FAIRFIELD, Conn. — Fall exhibitions at the Fairfield University Art Museum are officially on display, uniting three artists' work to encourage conversation and change.
Carey Weber, the museum's Executive Director, told FOX61 the exhibitions focus on racial justice, police reform, racism, and black history.
"It's a very powerful exhibition; it's a really important exhibition," Weber said passionately.
Mae Weems: The usual Suspect is included in the exhibitions.
"Mae Weems is considered one of the most influential contemporary American artists, and we're so happy to have her work in our museum," Weber said.
Roberto Lugo: New Ceramics is also among the three featured in the exhibitions. His work features hand painted ceramics that celebrates black and Latino figures.
Many of the art pieces in Lugo's exhibition incorporate gun parts from decommissioned handguns obtained in a Hartford gun buyback in 2018.
Robert Gerhardt: Mic Check is the third artist apart of the fall exhibition.
His photography project showcases images from Black Lives Matter protests from 2014-2021.
Weber said the work of all three artists compliment each other.
"It's more about uplifting, and looking at figures in black history and kind of celebrating figures in black history," Weber added.
She said she hopes the artwork will prompt students, staff and the state to have tough but necessary conversations.
Mekaylia Ingram, a freshman at the university, has visited the exhibitions several times, and says she believes they are already sparking those conversations, while also giving a voice to students.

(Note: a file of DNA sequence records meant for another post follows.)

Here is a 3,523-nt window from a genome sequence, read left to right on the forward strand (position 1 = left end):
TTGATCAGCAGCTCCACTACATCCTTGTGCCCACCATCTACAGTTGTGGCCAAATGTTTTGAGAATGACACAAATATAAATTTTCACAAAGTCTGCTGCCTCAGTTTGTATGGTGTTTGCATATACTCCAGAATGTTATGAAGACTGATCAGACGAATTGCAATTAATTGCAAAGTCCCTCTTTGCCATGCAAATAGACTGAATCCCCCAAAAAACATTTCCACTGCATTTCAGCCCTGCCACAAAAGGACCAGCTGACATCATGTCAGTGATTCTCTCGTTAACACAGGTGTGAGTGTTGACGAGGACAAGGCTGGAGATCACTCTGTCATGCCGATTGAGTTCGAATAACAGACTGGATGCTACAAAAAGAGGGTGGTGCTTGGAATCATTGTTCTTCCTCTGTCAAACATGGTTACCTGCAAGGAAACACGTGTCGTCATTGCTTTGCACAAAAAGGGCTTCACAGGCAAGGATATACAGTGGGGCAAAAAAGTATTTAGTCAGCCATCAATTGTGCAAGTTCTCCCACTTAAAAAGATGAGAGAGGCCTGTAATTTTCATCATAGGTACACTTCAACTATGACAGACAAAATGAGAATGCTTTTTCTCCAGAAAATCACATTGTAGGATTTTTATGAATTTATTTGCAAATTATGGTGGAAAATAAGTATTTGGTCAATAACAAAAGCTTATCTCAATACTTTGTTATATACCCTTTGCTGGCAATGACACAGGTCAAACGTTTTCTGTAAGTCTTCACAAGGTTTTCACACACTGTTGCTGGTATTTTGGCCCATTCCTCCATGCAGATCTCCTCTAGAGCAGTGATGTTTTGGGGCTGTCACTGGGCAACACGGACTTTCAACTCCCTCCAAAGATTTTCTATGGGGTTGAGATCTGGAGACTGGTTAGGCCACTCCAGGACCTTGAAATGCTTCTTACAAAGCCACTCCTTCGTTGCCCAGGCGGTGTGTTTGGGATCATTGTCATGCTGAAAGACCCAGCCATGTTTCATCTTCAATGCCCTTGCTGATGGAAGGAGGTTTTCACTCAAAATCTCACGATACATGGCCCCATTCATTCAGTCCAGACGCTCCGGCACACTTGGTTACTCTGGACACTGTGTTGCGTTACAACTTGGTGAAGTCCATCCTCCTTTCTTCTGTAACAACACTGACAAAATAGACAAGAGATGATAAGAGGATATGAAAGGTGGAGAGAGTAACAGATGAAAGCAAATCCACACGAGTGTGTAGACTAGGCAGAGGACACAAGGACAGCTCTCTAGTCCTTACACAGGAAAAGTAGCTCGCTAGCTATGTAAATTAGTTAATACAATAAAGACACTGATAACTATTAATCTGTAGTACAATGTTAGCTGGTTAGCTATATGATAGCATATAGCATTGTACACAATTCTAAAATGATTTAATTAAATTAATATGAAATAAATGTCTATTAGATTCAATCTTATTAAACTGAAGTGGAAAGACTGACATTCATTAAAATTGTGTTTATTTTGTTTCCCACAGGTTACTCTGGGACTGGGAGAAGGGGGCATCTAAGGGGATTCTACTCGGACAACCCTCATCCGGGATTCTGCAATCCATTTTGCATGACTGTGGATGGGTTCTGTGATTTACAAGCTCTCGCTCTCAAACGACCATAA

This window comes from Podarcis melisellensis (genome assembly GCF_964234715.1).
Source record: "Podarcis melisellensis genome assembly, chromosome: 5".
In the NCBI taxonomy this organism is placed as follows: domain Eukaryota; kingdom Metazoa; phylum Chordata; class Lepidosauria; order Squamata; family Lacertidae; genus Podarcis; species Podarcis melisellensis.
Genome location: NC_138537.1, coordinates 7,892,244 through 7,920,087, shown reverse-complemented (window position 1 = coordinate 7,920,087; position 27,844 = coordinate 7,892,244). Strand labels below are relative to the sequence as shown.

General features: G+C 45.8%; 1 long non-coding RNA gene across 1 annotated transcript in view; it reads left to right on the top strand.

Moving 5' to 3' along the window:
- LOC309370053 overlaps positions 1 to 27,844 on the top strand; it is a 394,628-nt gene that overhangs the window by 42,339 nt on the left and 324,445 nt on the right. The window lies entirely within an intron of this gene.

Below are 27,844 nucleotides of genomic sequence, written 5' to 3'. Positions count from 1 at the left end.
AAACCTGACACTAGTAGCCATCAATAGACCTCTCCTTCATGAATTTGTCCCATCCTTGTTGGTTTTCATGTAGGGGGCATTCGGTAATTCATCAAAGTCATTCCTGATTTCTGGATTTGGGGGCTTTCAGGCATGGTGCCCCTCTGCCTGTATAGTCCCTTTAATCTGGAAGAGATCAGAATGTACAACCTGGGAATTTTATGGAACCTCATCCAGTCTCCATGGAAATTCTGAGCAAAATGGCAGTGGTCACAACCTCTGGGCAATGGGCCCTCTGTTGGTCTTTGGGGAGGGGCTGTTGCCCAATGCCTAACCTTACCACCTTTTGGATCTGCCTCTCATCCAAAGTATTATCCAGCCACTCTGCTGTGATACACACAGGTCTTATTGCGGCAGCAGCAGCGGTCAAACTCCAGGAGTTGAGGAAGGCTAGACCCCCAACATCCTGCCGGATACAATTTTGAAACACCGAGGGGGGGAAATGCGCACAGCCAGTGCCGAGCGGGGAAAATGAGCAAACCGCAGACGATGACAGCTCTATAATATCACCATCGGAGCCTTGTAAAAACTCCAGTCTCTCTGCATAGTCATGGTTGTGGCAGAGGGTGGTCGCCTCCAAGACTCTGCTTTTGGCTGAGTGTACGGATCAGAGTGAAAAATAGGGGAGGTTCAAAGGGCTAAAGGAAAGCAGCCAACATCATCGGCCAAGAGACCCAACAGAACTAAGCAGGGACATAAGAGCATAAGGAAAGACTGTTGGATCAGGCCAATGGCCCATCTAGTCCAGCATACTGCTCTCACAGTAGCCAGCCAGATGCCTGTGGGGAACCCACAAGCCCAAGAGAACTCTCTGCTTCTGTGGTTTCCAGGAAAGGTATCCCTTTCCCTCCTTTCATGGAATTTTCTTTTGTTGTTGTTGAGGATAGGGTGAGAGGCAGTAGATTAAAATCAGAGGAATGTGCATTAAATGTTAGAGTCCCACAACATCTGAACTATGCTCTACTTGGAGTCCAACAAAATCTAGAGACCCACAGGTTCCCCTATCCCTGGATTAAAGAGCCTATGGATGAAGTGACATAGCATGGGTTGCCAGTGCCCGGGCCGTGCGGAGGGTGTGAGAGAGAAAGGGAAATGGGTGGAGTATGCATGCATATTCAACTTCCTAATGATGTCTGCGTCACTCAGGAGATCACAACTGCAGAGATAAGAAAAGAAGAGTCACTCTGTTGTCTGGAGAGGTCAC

"I feel seen as a student of color, seeing that this exhibit is here and seeing the number of people that come and look at the exhibit," Ingram said. "They even ask me questions about it, and how I feel about it. I definitely feel like my voice is being heard."
Ingram said she has encouraged several of her friends to check out the art work, too. According to her, the images and art work are raw, and something everyone should see and learn from - not just for Black and brown students.
"It's for everyone," Ingram added. "Everyone always comes out really touched by even someone came out in tears and I was like 'wow,' you know this is a good thing."
Weber said the exhibition is open to both students and the public for free. You can experience it in person or virtually.
For an extensive list of virtual programming accompanying the Fall 2021 exhibitions, click here.
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